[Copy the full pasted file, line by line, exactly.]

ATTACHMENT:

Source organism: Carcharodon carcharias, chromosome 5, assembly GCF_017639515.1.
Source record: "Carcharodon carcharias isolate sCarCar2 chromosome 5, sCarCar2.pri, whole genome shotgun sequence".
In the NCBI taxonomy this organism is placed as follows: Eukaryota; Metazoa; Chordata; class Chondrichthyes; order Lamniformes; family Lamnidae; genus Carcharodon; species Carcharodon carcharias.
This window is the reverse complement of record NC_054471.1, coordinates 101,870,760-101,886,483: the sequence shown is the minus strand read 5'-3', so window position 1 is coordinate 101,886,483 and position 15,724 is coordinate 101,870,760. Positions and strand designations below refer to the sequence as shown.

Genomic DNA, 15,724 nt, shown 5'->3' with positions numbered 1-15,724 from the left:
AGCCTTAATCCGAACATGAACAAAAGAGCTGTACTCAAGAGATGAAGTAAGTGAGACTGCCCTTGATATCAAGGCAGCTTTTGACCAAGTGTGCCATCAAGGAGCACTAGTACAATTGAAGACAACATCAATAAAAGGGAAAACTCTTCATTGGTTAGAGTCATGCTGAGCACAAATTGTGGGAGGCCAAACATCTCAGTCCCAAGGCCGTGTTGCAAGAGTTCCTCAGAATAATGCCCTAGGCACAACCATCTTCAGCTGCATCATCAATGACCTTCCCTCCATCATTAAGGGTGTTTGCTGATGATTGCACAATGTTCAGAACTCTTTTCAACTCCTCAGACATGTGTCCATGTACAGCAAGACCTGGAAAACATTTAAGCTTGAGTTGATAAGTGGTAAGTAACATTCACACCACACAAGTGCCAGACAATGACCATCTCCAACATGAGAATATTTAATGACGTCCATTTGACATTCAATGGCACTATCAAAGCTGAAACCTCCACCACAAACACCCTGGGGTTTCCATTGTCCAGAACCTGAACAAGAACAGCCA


Source organism: Carcharodon carcharias, chromosome 5, assembly GCF_017639515.1.
Source record: "Carcharodon carcharias isolate sCarCar2 chromosome 5, sCarCar2.pri, whole genome shotgun sequence".
In the NCBI taxonomy this organism is placed as follows: Eukaryota; Metazoa; Chordata; class Chondrichthyes; order Lamniformes; family Lamnidae; genus Carcharodon; species Carcharodon carcharias.
This window is the reverse complement of record NC_054471.1, coordinates 101,870,760-101,886,483: the sequence shown is the minus strand read 5'-3', so window position 1 is coordinate 101,886,483 and position 15,724 is coordinate 101,870,760. Positions and strand designations below refer to the sequence as shown.

Genomic DNA, 15,724 nt, shown 5'->3' with positions numbered 1-15,724 from the left:
AGCCTTAATCCGAACATGAACAAAAGAGCTGTACTCAAGAGATGAAGTAAGTGAGACTGCCCTTGATATCAAGGCAGCTTTTGACCAAGTGTGCCATCAAGGAGCACTAGTACAATTGAAGACAACATCAATAAAAGGGAAAACTCTTCATTGGTTAGAGTCATGCTGAGCACAAATTGTGGGAGGCCAAACATCTCAGTCCCAAGGCCGTGTTGCAAGAGTTCCTCAGAATAATGCCCTAGGCACAACCATCTTCAGCTGCATCATCAATGACCTTCCCTCCATCATTAAGGGTGTTTGCTGATGATTGCACAATGTTCAGAACTCTTTTCAACTCCTCAGACATGTGTCCATGTACAGCAAGACCTGGAAAACATTTAAGCTTGAGTTGATAAGTGGTAAGTAACATTCACACCACACAAGTGCCAGACAATGACCATCTCCAACATGAGAATATTTAATGACGTCCATTTGACATTCAATGGCACTATCAAAGCTGAAACCTCCACCACAAACACCCTGGGGTTTCCATTGTCCAGAACCTGAACAAGAACAGCCA